objects at her, beating her up, threatening her with a knife or gun and even using weapons
Some people admitted to doing things that fell into more than one category, but when
the dust finally settled it was determined that 17.8 percent of the men and 23.3 percent
of the women among the 1,530 people surveyed admitted to behaving in a "violent"
manner toward their spouses. (Full story)
The most horrible aspect of Marion Boyd's scam was, as reported from Ontario, that
the material she handed out to the Ontario legislators consisted of Xerox copies of
various tables in the study by Lupri and Brinkerhoff. The tables contained information on
both sexes, but the Xerox copies that Marion Boyd distributed had been made so that the
figures pertaining to assaults on men and husbands had been blotted out.
That was more than ten years ago. How much longer before this terrible
hate crime against a visible minority will be corrected?
Instead, the scam expanded into a wave of anti-male propaganda that by
now engulfs all of Canada and reached its current apex of Ontario Bill 117.
Chaos in the courts to become a principle of the justice system of Ontario (Sen. Cools on Bill 117)
Standing Committee on Justice and Social Policy, presentations by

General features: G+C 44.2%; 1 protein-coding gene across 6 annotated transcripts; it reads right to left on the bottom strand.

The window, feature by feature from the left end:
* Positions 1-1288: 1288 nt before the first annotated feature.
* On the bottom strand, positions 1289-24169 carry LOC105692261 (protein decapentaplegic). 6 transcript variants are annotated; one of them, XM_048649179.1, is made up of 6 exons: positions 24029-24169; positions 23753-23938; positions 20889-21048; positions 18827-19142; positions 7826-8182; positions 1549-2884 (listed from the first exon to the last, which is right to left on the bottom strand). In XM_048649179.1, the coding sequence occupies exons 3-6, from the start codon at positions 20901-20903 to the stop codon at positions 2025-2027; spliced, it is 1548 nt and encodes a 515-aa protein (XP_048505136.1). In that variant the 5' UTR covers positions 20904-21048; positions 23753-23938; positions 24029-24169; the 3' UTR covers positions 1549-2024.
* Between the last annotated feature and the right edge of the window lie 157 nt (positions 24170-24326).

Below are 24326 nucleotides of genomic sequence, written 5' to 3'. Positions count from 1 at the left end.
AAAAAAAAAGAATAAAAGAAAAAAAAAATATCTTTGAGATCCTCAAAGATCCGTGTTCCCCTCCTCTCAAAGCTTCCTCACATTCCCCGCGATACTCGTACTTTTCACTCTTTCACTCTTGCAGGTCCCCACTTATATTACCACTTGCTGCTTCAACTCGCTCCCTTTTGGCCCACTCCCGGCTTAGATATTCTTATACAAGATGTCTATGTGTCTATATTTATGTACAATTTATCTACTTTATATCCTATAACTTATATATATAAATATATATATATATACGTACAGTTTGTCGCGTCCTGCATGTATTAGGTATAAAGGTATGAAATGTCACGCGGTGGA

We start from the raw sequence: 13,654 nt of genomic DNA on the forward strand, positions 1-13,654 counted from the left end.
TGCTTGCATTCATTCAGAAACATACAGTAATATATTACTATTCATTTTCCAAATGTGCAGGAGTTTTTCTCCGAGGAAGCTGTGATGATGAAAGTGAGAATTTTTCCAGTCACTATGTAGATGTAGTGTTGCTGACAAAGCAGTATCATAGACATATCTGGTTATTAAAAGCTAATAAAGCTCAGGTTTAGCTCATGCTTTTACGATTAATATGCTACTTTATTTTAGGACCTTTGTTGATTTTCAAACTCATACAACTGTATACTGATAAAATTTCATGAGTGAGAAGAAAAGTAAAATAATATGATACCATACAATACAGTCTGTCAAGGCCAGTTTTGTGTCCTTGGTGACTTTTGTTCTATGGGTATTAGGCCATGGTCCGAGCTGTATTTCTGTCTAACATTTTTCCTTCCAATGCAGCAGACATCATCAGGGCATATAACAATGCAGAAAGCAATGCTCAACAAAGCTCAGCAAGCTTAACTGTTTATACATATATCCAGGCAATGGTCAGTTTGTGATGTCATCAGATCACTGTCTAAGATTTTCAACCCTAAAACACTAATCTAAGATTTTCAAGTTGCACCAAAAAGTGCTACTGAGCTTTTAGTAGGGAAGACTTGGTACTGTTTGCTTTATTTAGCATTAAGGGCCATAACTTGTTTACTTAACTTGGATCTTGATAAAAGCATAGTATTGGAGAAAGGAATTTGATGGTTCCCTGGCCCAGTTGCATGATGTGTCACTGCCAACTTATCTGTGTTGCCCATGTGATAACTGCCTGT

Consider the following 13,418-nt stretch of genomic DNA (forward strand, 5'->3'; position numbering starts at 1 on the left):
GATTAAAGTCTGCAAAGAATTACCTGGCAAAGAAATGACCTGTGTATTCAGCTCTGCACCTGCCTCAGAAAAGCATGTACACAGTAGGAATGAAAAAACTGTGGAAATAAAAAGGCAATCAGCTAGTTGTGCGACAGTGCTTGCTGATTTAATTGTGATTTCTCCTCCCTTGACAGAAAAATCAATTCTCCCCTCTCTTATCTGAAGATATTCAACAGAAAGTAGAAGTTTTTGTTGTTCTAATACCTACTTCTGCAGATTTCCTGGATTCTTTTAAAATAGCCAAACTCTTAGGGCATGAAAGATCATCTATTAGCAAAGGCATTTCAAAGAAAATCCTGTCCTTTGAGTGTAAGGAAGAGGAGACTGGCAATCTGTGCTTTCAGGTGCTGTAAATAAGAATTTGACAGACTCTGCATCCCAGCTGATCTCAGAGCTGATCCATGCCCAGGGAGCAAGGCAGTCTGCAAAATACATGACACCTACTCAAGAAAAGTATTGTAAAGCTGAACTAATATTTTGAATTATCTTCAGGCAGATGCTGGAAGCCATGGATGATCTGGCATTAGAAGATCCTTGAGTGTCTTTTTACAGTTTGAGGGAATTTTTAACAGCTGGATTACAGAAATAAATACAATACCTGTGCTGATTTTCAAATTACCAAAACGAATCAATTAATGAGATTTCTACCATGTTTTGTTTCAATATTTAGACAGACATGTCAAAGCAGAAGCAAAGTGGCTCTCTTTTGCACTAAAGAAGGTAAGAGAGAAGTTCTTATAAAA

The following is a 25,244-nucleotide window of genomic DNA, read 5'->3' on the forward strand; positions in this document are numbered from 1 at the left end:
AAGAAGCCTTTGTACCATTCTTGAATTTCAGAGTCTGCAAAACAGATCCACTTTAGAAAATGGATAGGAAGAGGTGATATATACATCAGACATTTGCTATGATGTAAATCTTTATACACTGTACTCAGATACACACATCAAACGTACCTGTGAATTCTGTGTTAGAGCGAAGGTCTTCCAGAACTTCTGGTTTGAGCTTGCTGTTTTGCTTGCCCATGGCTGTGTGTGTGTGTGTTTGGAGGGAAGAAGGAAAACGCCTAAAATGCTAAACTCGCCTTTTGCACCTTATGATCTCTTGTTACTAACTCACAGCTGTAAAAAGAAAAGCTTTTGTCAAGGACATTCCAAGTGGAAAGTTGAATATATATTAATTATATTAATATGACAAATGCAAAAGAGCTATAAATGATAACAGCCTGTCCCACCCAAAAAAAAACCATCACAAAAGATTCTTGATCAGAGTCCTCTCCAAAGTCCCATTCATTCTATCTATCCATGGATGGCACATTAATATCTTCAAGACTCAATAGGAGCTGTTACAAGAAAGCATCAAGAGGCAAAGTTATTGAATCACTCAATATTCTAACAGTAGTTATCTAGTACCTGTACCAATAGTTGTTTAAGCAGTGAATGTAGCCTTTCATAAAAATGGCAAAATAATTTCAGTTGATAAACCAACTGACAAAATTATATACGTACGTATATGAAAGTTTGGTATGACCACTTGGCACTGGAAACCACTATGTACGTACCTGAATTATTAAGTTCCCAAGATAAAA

Ms Cynthia Wasser and by Mr. Walter Fox
Injuries Due to Violence Against Women's an
Insignificant Fraction of Hospital Emergency Room Visits
For every woman seeking help for injuries
inflicted on her, there were three men who sought help for comparable reasons.
According to the
Department Injury Surveillance Report, South Fraser Health Region, women's
visits to emergency departments due to injuries purposely inflicted by others comprise an
almost insignificant fraction of total emergency department visits.
Men made 359 and women 117 visits for such reasons, out of a total of 10,509 visits to
emergency departments in four hospitals over an interval of three months in 2001.
They told me that they will attempt to determine the
proportion of the injuries due to DV, but that as of now it appears to be difficult to
come up with answers. It's not really so surprising. If there are so few injured women,
and if even far fewer of them are inured in DV incidents, why bother giving the virtually
non-existent problem undue attention?
What is truly surprising is that in regard to DV, an issue that is of such
overwhelming concern and receives billions of dollars to combat it, (hundred of millions
per year in Canada), the militant feminists that manufacture concern don't exert a bit of
pressure to have the statistics tracked accurately, so that we don't have to rely on
self-serving, propagandistic advocacy research and politically-biased editorializing.
In the absence of anything better, the one-in-three ratio is a good rule of
thumb; if statistics in the US are anything to go by. Reality is most likely somewhat less
serious than that.